The U.S. government announced Friday that domestic producers of fabricated structural steel were being harmed by imports from China, Canada and Mexico.
What was determined by the Commerce Dept.?
- Fabricated structural steel from the three countries had been sold at “less than fair value”;
- Canadian imports were found to require anti-dumping duties of 6.7%
- Products originating from China and Mexico did receive illegal government subsidies (in the form of tax credits, grants or loans, and export insurance);
- Mexico fabricated steel imports were found to require both anti-dumping and countervailing duties of up to 99.45%
China fabricated steel imports were found to require both anti-dumping and countervailing duties of up to 360.63%
Imports of the steel from Canada — estimated at more than $720 million in 2018 — had already been found by Commerce not to have been unfairly subsidized in the preliminary determination made last July.
On February 2019, the Chicago-based American Institute of Steel Construction, a steel industry trade lobby group, petitioned the U.S. government for protection from unfairly dumped and subsidized imports of fabricated structural steel from China, Mexico, and Canada.
In its complaint, AISC alleged that Canada was dumping the steel at a discount of up to 30%. Additionally, it claimed Canadian exporters were unfairly benefiting from more than forty government subsidy programs.
However, on September 4, 2019 Commerce said its preliminary investigation had found no evidence of any countervailable subsidies and little to support claims of dumping into the U.S. by Canadian steel exporters. As a result, Canada was given a provisional rate of a zero percent duty.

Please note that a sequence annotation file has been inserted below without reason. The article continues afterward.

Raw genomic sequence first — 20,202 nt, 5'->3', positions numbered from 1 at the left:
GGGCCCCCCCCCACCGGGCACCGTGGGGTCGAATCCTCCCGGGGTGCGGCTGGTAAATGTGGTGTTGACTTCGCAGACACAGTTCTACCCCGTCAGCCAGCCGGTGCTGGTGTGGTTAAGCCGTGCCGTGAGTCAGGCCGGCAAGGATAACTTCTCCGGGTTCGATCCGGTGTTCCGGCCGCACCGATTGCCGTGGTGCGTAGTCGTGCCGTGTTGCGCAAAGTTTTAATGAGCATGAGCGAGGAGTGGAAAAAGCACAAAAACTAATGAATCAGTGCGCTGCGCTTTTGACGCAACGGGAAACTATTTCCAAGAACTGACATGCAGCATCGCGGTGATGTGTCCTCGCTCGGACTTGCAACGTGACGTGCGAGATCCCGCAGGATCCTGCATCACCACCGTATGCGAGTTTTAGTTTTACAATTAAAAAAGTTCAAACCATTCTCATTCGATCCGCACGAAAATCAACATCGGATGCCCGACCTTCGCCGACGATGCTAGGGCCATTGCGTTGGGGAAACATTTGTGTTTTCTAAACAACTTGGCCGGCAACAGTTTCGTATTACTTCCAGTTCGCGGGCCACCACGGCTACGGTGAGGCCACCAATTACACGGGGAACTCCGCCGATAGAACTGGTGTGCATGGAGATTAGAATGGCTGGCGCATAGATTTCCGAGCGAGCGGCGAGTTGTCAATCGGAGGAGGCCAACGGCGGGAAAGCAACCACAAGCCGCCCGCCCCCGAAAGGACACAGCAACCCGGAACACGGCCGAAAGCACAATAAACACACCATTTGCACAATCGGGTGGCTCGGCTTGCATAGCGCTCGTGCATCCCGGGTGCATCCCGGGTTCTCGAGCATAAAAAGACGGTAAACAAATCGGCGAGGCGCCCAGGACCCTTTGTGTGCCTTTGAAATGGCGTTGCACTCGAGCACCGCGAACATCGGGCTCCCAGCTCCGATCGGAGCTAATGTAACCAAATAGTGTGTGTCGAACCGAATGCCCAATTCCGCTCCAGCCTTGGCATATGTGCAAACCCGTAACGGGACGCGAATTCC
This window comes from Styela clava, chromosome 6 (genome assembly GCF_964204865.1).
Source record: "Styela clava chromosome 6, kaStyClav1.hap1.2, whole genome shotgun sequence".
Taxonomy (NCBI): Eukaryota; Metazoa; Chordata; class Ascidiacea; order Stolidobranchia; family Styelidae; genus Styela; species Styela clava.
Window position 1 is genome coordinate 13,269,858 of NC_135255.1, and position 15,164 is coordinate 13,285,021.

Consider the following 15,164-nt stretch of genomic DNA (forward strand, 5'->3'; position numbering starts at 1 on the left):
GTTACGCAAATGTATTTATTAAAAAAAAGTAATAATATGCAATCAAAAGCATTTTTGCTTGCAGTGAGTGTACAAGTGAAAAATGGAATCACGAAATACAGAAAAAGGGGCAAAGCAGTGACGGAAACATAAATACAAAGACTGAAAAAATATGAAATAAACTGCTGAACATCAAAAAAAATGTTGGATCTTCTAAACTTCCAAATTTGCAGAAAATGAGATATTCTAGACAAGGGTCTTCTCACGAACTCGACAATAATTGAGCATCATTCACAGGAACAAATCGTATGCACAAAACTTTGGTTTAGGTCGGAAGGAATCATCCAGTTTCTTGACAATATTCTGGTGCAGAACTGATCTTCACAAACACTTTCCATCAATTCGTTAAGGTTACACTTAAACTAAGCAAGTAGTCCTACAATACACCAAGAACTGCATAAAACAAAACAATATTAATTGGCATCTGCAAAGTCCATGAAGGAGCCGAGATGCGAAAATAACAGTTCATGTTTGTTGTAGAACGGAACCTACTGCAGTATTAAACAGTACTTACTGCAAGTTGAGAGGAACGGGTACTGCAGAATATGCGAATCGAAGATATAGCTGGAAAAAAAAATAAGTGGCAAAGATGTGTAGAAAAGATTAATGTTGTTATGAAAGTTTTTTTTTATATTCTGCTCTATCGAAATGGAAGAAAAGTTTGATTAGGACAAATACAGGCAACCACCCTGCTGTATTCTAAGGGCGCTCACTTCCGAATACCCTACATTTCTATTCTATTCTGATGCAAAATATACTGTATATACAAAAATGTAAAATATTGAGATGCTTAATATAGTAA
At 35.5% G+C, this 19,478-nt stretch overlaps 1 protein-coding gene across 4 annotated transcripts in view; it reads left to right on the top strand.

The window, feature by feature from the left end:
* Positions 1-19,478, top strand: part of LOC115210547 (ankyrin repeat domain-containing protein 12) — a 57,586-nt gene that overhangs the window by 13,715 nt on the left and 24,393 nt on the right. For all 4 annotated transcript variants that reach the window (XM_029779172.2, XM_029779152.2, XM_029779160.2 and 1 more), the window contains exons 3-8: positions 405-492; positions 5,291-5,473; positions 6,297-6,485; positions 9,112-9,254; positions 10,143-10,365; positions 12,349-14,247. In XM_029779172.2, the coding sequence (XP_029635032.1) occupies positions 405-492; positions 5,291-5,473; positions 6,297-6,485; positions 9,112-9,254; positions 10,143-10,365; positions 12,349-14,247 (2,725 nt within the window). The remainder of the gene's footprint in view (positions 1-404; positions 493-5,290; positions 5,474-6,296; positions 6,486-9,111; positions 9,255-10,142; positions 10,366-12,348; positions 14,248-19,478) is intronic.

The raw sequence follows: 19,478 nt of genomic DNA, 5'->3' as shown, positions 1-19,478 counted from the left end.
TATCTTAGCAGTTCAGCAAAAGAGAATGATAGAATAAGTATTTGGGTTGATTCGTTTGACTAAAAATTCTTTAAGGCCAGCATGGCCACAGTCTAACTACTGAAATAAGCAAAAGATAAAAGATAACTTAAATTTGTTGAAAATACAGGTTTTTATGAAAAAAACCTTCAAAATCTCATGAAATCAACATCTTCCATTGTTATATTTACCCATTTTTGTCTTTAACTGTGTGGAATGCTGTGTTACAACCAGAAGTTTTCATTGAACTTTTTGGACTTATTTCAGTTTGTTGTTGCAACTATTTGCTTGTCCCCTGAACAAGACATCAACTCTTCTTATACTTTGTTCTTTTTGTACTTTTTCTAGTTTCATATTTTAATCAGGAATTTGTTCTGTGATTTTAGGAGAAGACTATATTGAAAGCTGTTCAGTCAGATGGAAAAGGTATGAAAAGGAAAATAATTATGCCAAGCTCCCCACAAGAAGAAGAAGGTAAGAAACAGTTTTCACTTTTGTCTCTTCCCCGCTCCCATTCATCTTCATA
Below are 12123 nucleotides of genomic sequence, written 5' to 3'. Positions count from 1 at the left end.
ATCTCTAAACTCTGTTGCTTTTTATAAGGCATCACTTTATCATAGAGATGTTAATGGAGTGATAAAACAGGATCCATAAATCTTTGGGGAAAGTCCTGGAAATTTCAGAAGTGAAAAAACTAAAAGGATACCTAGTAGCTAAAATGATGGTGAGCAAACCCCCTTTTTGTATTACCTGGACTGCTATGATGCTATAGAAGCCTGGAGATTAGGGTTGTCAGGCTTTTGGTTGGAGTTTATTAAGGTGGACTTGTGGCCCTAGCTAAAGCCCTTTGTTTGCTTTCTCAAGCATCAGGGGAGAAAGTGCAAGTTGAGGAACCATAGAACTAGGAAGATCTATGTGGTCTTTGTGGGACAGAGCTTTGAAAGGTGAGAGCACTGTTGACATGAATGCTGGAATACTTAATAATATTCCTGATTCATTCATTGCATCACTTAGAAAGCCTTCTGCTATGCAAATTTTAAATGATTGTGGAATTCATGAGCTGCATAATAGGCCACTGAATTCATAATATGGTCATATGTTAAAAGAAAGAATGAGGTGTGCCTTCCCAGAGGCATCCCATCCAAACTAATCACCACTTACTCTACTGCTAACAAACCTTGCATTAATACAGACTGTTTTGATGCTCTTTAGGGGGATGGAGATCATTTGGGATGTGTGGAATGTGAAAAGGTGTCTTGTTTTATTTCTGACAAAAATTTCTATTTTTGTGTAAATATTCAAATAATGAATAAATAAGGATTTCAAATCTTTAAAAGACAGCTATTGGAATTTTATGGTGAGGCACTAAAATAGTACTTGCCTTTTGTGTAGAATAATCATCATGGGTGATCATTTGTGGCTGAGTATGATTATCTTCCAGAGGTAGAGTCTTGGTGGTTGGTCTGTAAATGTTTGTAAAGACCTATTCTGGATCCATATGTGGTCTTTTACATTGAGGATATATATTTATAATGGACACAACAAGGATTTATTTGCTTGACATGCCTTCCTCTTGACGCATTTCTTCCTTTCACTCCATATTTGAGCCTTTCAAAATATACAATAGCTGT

Where Things Go From Here
The Canadian Institute of Steel Construction (CISC), self-described as the voice of Canada’s steel construction industry, responded to Commerce’s final determination of dumping by saying it would call on the federal government “to defend our industry from unlawful trade action.”
Claiming the Commerce action has nothing to do with illegal trade but instead has just been taken to keep foreign competition from entering the American market, CISC vows it “will pursue all avenues and provisions under NAFTA and WTO to ensure fairness in trade is preserved.”
A hearing by the U.S. International Trade Commission into whether dumping of the subject goods is materially injuring domestic producers was scheduled for January 28. A final injury determination is expected to be made on March 9, 2020.
If the ITC eventually concludes that imports of fabricated structural steel from Canada, China, and/or Mexico materially injure, or threaten material injury to, the domestic industry, Commerce will issue anti-dumping and countervailing duty orders and instruct U.S. Customs and Border Protection to collect any cash deposits in accordance with the rate finally established in the proceedings.
However, should the ITC finally determine there was no injury, the investigations would then be terminated and any cash deposits taken in the meantime would be returned, as appropriate.
Need More Information?
Should you have any questions about the possible impact this change in duty treatment on fabricated structural steel originating in or shipped from Canada may have on your business, contact one of our trade experts today to get the answers you need.